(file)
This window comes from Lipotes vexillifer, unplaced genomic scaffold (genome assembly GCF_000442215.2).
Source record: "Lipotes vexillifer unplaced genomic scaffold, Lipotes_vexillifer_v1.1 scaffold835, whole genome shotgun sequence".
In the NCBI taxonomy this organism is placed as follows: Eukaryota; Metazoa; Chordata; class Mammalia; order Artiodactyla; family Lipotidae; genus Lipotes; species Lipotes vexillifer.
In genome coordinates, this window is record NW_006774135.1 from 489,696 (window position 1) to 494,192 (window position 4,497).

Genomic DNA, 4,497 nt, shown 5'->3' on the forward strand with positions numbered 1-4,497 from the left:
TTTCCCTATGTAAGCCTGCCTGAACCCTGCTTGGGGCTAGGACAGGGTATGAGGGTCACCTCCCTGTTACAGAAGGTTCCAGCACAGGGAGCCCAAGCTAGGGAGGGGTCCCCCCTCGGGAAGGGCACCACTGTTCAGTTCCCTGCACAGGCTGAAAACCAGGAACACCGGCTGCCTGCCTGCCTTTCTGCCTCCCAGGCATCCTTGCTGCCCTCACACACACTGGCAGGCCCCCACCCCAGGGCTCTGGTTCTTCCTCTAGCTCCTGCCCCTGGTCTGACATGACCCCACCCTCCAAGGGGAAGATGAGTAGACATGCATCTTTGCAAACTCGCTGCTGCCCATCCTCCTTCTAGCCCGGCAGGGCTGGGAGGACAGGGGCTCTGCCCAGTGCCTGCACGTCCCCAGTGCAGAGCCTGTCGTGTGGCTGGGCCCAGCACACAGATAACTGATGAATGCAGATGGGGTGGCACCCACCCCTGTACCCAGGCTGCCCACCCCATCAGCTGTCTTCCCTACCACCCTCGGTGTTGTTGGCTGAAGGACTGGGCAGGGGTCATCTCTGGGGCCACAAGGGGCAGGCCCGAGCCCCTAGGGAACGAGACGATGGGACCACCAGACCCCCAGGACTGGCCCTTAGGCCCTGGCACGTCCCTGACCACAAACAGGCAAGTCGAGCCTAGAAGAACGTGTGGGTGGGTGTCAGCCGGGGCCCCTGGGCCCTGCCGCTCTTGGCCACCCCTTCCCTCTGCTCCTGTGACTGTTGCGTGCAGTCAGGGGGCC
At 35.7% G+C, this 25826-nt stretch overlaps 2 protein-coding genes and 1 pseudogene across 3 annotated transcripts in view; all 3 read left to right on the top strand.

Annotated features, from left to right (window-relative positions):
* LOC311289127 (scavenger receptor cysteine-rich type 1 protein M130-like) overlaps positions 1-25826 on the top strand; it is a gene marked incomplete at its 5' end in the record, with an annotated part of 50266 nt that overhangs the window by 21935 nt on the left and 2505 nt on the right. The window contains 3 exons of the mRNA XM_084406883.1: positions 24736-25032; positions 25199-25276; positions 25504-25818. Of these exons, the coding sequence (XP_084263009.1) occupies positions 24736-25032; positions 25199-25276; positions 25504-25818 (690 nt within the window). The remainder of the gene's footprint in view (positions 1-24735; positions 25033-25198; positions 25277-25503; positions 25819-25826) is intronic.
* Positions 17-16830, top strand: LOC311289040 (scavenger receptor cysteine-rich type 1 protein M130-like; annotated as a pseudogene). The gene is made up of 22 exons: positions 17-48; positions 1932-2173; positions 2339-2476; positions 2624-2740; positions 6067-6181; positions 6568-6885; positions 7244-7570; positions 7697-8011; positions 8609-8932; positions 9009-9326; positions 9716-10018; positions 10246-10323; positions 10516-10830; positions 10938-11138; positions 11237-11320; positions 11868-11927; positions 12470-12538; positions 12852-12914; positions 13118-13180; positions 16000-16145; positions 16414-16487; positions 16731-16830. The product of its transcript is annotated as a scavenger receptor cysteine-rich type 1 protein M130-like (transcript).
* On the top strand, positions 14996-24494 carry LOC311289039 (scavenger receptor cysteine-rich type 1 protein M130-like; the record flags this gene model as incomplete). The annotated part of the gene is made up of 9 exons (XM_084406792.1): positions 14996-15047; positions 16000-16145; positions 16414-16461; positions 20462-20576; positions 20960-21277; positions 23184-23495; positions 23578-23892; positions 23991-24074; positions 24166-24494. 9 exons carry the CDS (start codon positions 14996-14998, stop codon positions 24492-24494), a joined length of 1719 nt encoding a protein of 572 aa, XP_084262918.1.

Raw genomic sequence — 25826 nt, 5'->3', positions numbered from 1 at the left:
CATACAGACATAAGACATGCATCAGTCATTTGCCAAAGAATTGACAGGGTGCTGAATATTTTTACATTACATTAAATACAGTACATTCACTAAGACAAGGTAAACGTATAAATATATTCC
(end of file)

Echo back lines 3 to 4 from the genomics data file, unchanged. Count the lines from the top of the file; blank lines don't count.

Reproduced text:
In the NCBI taxonomy this organism is placed as follows: Eukaryota; Metazoa; Chordata; class Mammalia; order Artiodactyla; family Lipotidae; genus Lipotes; species Lipotes vexillifer.
In genome coordinates, this window is record NW_006774135.1 from 489,696 (window position 1) to 494,192 (window position 4,497).